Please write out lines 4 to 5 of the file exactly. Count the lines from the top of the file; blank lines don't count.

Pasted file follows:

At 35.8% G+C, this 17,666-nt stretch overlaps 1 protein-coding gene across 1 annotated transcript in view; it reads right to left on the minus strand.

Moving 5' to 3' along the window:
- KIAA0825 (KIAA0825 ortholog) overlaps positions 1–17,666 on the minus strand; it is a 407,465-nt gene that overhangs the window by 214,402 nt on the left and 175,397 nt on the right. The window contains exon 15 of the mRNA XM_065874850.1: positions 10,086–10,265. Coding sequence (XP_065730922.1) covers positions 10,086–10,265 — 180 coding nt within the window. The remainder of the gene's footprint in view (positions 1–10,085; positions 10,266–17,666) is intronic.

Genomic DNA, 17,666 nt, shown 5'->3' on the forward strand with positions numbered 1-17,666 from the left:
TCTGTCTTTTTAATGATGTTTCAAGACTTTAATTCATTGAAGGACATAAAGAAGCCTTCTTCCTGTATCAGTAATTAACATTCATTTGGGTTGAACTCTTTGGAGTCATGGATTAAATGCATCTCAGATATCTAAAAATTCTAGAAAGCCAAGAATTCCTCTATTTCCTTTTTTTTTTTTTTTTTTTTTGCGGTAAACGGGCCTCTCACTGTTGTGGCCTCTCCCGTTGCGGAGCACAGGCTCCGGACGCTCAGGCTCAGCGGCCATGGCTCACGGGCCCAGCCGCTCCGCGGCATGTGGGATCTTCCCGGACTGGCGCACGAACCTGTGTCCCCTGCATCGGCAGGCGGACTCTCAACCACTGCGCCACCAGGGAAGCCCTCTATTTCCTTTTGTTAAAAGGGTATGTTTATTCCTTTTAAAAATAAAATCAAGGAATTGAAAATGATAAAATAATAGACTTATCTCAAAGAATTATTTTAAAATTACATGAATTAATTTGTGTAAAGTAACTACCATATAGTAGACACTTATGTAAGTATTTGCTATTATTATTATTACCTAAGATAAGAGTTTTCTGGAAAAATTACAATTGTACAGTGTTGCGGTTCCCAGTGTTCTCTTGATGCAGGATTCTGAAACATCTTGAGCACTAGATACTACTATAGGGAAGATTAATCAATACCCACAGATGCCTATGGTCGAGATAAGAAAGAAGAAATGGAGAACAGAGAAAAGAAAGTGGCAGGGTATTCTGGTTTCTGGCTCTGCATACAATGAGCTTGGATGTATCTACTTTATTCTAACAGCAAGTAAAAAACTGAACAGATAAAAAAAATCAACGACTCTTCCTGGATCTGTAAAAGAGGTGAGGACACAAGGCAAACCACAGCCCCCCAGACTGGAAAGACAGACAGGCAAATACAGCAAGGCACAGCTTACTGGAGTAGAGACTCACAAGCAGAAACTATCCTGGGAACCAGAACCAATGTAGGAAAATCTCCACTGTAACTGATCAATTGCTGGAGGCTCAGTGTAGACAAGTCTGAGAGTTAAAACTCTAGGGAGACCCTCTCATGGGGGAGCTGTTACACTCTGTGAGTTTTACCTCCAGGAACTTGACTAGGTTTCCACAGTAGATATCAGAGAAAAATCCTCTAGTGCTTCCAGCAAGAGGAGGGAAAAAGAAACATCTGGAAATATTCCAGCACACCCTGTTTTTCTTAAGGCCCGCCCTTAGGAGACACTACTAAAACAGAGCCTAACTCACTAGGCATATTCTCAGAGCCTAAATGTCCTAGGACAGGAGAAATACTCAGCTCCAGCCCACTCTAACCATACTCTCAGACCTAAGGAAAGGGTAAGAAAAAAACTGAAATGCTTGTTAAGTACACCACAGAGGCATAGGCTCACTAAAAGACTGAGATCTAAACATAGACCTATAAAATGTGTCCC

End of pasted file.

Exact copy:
Genomic DNA, 17,666 nt, shown 5'->3' on the forward strand with positions numbered 1-17,666 from the left:
TCTGTCTTTTTAATGATGTTTCAAGACTTTAATTCATTGAAGGACATAAAGAAGCCTTCTTCCTGTATCAGTAATTAACATTCATTTGGGTTGAACTCTTTGGAGTCATGGATTAAATGCATCTCAGATATCTAAAAATTCTAGAAAGCCAAGAATTCCTCTATTTCCTTTTTTTTTTTTTTTTTTTTTGCGGTAAACGGGCCTCTCACTGTTGTGGCCTCTCCCGTTGCGGAGCACAGGCTCCGGACGCTCAGGCTCAGCGGCCATGGCTCACGGGCCCAGCCGCTCCGCGGCATGTGGGATCTTCCCGGACTGGCGCACGAACCTGTGTCCCCTGCATCGGCAGGCGGACTCTCAACCACTGCGCCACCAGGGAAGCCCTCTATTTCCTTTTGTTAAAAGGGTATGTTTATTCCTTTTAAAAATAAAATCAAGGAATTGAAAATGATAAAATAATAGACTTATCTCAAAGAATTATTTTAAAATTACATGAATTAATTTGTGTAAAGTAACTACCATATAGTAGACACTTATGTAAGTATTTGCTATTATTATTATTACCTAAGATAAGAGTTTTCTGGAAAAATTACAATTGTACAGTGTTGCGGTTCCCAGTGTTCTCTTGATGCAGGATTCTGAAACATCTTGAGCACTAGATACTACTATAGGGAAGATTAATCAATACCCACAGATGCCTATGGTCGAGATAAGAAAGAAGAAATGGAGAACAGAGAAAAGAAAGTGGCAGGGTATTCTGGTTTCTGGCTCTGCATACAATGAGCTTGGATGTATCTACTTTATTCTAACAGCAAGTAAAAAACTGAACAGATAAAAAAAATCAACGACTCTTCCTGGATCTGTAAAAGAGGTGAGGACACAAGGCAAACCACAGCCCCCCAGACTGGAAAGACAGACAGGCAAATACAGCAAGGCACAGCTTACTGGAGTAGAGACTCACAAGCAGAAACTATCCTGGGAACCAGAACCAATGTAGGAAAATCTCCACTGTAACTGATCAATTGCTGGAGGCTCAGTGTAGACAAGTCTGAGAGTTAAAACTCTAGGGAGACCCTCTCATGGGGGAGCTGTTACACTCTGTGAGTTTTACCTCCAGGAACTTGACTAGGTTTCCACAGTAGATATCAGAGAAAAATCCTCTAGTGCTTCCAGCAAGAGGAGGGAAAAAGAAACATCTGGAAATATTCCAGCACACCCTGTTTTTCTTAAGGCCCGCCCTTAGGAGACACTACTAAAACAGAGCCTAACTCACTAGGCATATTCTCAGAGCCTAAATGTCCTAGGACAGGAGAAATACTCAGCTCCAGCCCACTCTAACCATACTCTCAGACCTAAGGAAAGGGTAAGAAAAAAACTGAAATGCTTGTTAAGTACACCACAGAGGCATAGGCTCACTAAAAGACTGAGATCTAAACATAGACCTATAAAATGTGTCCC